10. Don’t Pour Your Own Drink
Alcohol is a key part of socializing in Japan, and the custom is for colleagues and friends to keep each others’ glasses full and bottomless. This means there will be a constant stream of refills as everyone tries to top each other up. As a foreigner, you may be the beneficiary of this hospitable gesture more than most. So be careful, it can be challenging to keep tabs on how much you’re imbibing here! Don’t forget to reciprocate the gesture to others. The most polite and honorable way is to pour using two hands. Kampai!
11. Don’t Tip in Japan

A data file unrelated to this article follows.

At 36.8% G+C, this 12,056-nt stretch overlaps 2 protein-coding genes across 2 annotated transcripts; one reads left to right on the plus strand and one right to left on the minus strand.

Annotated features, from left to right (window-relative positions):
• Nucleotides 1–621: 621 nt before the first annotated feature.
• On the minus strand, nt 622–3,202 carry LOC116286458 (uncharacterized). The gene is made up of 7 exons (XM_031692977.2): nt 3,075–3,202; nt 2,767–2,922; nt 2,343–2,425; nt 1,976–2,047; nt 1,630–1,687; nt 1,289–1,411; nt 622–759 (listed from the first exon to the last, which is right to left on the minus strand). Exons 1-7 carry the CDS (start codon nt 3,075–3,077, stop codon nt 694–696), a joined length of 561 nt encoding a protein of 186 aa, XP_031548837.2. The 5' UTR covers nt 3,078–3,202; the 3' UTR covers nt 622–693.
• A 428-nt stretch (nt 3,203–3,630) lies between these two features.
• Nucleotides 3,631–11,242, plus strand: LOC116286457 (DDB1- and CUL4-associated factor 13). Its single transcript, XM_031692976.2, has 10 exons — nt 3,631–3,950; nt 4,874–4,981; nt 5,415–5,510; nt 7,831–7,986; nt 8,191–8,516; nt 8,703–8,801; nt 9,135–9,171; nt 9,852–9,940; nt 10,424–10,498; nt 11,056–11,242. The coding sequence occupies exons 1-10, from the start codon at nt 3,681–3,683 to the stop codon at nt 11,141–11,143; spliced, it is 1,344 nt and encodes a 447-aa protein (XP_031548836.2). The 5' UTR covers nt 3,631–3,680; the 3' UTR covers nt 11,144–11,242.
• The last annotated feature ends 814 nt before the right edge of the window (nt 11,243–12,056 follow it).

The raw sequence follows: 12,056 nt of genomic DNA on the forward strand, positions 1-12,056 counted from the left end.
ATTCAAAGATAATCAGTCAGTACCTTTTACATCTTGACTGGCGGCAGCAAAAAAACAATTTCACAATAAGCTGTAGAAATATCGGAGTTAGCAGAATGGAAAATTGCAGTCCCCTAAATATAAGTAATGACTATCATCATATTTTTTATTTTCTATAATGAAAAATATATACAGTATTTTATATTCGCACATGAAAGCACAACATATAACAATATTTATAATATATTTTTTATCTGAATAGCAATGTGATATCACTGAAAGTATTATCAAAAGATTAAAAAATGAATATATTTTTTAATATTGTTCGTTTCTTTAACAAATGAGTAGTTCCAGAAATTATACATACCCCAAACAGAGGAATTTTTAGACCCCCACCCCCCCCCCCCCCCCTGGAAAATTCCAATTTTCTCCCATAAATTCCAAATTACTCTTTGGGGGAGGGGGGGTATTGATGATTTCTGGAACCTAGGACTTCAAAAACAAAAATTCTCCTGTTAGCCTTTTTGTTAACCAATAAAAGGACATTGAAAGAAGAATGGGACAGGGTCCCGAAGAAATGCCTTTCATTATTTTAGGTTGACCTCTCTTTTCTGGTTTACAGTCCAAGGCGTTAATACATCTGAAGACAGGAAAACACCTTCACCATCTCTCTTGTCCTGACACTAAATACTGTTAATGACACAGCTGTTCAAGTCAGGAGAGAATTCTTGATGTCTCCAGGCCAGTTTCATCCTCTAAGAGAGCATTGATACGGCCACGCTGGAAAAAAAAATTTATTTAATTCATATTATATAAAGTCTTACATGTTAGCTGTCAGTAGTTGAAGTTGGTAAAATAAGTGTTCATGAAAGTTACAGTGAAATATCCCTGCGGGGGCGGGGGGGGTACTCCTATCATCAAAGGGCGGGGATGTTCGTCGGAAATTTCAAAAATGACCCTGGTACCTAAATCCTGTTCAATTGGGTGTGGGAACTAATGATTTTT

Tipping is not a standard practice in Japan, and in fact will be perceived as an insult if you try to do so. Service workers like waiters, taxi drivers and hairstylists receive a reasonable wage and do not expect any bonus payment from their customers. Save yourself the awkwardness and forget the gratuities in Japan.
12. Stop Spreading the Germs
The Japanese are pretty considerate when it comes to being sick in public. Many take it upon themselves to wear protective surgical masks if they know they have a cold or flu. Its quite common to see this on the streets and in the subways. This might seem a bit extreme, but in such a densely populated country it’s best not to have germs coughed and sneezed upon the masses. By the way, another one of the things not to do in Japan is blowing your nose overtly in public. Either excuse yourself to dab your nose in private or be as discreet as possible, using a fresh tissue every time.